It appears to this observer that one of the best indicators as to where the economy may be headed is to pay close attention to the buying habits of ordinary people doing very predictable things based on age. Thanks to Harry Dent and the US Census Bureau, for example, the majority of Americans eat the most potato chips in life at age 14, we enter the work force at 20, we move for job opportunity when 25, get married in our late 20’s to early 30’s, and buy the most potato chips in life for our 14 year old children. As we have shown here, for the average American, peak earning and spending occurs at age 45 and the largest number of 45 year-olds peaked in 2007. Then there was 2008. The highly compensated peak in earning and spending too on a lag, because you entered the work force, got married, and had children after graduation from college. The highly compensated American peaks in earning and spending at age 54, and the largest number of 54 year olds peaked in 2015. Here we are mid- 2016. Notice the current discouraging data on retail sales and jobs.
As CNBC reported on May 24, 2016, “New home sales hit 619,000 in April, versus 520,000 estimate.” Instead of reading the headlines, feeling satisfied, and moving on, let’s dig deeper. You see, many of us focus on sales activity, we then draw plot lines that suggest this good news will continue forever and we will all go to financial heaven. Now this good news from the Commerce Department is that new homes in April increased 16.6%, the highest level since January 2008 and the percent increase was the largest since January 1992. Notice how we focus on the sales activity and immediately conclude the economy is firming.
Don’t count on it
As Harry Dent pointed out on May 31, 2016, “Home sales like jobs, is a lagging indicator, not a leading one. It’s a sign of where we’ve been, not where we’re going.” Could it be that just as money is exiting, new money is pouring in real estate? You can remember in the early 80’s, despite double digit rates on loans, buying a home for Baby Boomers was like a rite of passage. If you had a job and didn’t own a home you were considered a loser. Today home loans are at the lowest rate you have seen in your lifetime, but where in the country are people standing in line waiting for a new home development to open? Unlike their parents, Millennials have held back on buying homes for a variety of economic reasons over the past 8 years. First, they are saddled with school loan debt, there are tighter lending standards, the concern that home prices could fall again, their love for mobility, on top of falling real wages, and higher unemployment. While more Millennials cross that 28 to 33 age line when they would usually buy a home, many have opted out, choosing to stay at home with their parents or rent.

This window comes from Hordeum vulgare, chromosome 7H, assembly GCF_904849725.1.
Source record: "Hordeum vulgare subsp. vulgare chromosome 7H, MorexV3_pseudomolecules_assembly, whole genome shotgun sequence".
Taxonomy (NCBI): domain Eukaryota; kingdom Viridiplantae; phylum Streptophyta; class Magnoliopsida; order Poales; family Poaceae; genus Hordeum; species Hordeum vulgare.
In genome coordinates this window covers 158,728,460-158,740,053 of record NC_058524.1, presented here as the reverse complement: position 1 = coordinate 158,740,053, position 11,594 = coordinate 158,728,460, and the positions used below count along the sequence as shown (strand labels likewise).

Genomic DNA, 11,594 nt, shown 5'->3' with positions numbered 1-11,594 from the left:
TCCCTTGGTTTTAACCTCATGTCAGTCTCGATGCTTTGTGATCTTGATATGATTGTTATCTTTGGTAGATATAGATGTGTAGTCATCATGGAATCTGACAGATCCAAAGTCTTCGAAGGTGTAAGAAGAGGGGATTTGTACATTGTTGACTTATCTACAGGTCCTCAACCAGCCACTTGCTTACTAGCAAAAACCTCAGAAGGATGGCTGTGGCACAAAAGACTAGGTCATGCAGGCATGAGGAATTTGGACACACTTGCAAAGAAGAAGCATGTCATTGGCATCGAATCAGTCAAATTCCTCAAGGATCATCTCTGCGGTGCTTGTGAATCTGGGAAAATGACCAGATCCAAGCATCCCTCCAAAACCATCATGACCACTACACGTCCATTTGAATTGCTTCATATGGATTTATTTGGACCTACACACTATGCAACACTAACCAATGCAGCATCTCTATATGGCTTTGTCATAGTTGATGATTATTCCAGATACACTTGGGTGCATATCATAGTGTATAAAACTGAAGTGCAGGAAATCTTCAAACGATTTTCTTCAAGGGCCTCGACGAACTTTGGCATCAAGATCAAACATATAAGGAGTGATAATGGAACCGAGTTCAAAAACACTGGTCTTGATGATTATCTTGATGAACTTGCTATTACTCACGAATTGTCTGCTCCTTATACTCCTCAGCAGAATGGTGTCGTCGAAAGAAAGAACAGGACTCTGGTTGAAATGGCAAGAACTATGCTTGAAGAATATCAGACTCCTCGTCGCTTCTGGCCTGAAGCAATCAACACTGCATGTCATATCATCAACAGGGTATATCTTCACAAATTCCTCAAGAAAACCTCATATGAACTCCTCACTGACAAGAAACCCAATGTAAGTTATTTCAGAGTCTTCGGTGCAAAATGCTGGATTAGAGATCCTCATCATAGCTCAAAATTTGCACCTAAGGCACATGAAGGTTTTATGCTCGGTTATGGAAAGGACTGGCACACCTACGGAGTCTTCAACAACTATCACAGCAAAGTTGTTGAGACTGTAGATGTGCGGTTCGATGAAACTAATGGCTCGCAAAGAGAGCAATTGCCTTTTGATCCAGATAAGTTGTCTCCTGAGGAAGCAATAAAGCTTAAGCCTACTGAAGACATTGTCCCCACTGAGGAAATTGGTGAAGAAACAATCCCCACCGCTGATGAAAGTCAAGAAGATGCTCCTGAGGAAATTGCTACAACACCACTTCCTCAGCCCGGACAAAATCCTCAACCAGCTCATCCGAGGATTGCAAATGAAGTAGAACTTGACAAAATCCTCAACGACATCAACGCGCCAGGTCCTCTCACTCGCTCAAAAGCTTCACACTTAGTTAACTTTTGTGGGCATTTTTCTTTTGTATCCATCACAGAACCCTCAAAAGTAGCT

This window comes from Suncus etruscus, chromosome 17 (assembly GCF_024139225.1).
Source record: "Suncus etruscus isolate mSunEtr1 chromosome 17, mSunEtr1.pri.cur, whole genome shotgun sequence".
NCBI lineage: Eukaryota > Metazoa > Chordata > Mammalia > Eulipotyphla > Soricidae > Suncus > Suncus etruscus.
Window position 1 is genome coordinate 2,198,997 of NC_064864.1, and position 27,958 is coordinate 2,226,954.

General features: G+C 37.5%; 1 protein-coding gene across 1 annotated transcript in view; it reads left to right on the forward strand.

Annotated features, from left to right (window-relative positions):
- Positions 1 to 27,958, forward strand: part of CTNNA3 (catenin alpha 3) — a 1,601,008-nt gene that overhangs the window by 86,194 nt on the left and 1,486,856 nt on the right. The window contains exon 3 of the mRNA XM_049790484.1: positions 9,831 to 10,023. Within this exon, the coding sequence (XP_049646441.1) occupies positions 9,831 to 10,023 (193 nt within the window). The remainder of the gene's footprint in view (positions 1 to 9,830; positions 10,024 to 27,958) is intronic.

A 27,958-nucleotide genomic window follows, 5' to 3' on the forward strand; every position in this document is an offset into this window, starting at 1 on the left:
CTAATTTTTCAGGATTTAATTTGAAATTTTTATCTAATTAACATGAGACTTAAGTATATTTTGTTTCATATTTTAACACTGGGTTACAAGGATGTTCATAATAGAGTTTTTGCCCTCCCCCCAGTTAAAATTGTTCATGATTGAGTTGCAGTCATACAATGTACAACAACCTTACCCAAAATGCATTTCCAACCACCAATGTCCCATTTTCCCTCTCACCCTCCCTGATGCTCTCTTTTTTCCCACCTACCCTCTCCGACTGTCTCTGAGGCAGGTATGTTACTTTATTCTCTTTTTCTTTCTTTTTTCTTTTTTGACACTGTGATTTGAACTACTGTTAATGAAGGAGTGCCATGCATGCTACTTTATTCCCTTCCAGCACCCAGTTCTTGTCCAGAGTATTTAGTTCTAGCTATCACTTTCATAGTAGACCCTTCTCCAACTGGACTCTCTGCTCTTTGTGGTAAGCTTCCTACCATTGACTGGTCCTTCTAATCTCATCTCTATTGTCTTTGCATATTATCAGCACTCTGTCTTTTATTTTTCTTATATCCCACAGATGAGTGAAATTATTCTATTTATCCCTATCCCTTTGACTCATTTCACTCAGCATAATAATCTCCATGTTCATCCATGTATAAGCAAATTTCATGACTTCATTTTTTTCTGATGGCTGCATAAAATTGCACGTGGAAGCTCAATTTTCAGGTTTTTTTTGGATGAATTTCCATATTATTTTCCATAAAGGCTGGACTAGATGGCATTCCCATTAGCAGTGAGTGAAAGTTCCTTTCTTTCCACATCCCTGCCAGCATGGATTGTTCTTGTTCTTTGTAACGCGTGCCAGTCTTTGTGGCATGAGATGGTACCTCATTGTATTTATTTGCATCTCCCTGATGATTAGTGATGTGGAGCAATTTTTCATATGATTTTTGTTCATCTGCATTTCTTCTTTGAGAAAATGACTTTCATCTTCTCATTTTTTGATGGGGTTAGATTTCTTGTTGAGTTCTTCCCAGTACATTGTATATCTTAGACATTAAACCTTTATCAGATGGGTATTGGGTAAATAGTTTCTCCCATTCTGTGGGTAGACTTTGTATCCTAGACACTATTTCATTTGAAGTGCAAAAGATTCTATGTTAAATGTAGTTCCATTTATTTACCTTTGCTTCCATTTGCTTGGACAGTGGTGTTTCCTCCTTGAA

As you can see in this chart, new home sales aren’t anywhere close to where they were back in 2005 when a million or more homes were selling every month.
Think of this way. Over the past 60 years real estate was needed for the parents and families of 76 million Baby Boomers, born between 1946 and 1964, according to the US Census Bureau. As I have shown before, thanks to Dent Research, from 1980 to 2000, 40% of all of the homes purchased in this country were on lot sizes of ½ acre to 10 acres in size. If we all bought the Mc Mansions during the same 20 year time frame, what’s next? With Boomers ranging in age from 52 to 70 this year it is conceivable that we will all be selling at the same time for individual reasons. “It’s not just the skittishness of these fragile new buyers. Their demand will simply not be enough to offset the retiring Baby Boomers who eventually die and become sellers by default,” says Harry Dent. So don’t be surprised if net housing demand begins to fall, even turning negative in the future, as sellers move to expensive assisted living facilities. My family, for example, moved my Mom into such a home one year ago, where at age 90 her housing costs tripled. Thank you Mom for your continued practice, even well into retirement, of saving money. It was a good thing Mom had three pensions and some money so she could continue to enjoy her independent lifestyle. You see, it may soon be that the number of people dying may more than offset people buying homes.
What’s your exit strategy?
Here are the five questions you need to answer about the rental(s):
- When did you buy it?
- It was purchased to serve what purpose?
- How much money have you made from it over the years in rent & appreciation?
- When do you plan to sell?
- Has the purpose been served?
Remember, the economy doesn’t care when you think it’s convenient to take action. If the purpose has been served or your value is back to another high point or you might need the money to make work optional, now may be the best time to avoid regret by putting paint on that real estate pig and selling it.
We are on a mission to save your assets.
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